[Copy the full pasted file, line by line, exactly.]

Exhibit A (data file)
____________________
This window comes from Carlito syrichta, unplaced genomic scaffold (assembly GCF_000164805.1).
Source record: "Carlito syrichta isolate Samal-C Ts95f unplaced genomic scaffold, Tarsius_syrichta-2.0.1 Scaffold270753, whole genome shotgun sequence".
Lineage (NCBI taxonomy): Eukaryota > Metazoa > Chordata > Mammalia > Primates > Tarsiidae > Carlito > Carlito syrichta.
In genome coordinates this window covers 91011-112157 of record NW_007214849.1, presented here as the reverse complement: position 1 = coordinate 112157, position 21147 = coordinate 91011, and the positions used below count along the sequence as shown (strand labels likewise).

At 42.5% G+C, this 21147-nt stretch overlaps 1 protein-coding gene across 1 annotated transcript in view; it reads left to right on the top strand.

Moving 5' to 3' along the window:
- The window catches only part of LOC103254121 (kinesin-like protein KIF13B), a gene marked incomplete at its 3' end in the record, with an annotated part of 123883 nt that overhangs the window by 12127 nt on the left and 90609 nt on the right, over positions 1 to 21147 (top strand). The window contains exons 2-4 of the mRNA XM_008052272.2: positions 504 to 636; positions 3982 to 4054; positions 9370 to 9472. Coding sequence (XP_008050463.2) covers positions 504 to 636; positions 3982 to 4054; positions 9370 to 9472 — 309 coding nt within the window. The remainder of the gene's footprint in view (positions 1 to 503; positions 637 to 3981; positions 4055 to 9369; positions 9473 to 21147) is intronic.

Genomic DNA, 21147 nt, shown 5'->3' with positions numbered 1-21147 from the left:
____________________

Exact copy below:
This window comes from Carlito syrichta, unplaced genomic scaffold (assembly GCF_000164805.1).
Source record: "Carlito syrichta isolate Samal-C Ts95f unplaced genomic scaffold, Tarsius_syrichta-2.0.1 Scaffold270753, whole genome shotgun sequence".
Lineage (NCBI taxonomy): Eukaryota > Metazoa > Chordata > Mammalia > Primates > Tarsiidae > Carlito > Carlito syrichta.
In genome coordinates this window covers 91011-112157 of record NW_007214849.1, presented here as the reverse complement: position 1 = coordinate 112157, position 21147 = coordinate 91011, and the positions used below count along the sequence as shown (strand labels likewise).

At 42.5% G+C, this 21147-nt stretch overlaps 1 protein-coding gene across 1 annotated transcript in view; it reads left to right on the top strand.

Moving 5' to 3' along the window:
- The window catches only part of LOC103254121 (kinesin-like protein KIF13B), a gene marked incomplete at its 3' end in the record, with an annotated part of 123883 nt that overhangs the window by 12127 nt on the left and 90609 nt on the right, over positions 1 to 21147 (top strand). The window contains exons 2-4 of the mRNA XM_008052272.2: positions 504 to 636; positions 3982 to 4054; positions 9370 to 9472. Coding sequence (XP_008050463.2) covers positions 504 to 636; positions 3982 to 4054; positions 9370 to 9472 — 309 coding nt within the window. The remainder of the gene's footprint in view (positions 1 to 503; positions 637 to 3981; positions 4055 to 9369; positions 9473 to 21147) is intronic.

Genomic DNA, 21147 nt, shown 5'->3' with positions numbered 1-21147 from the left: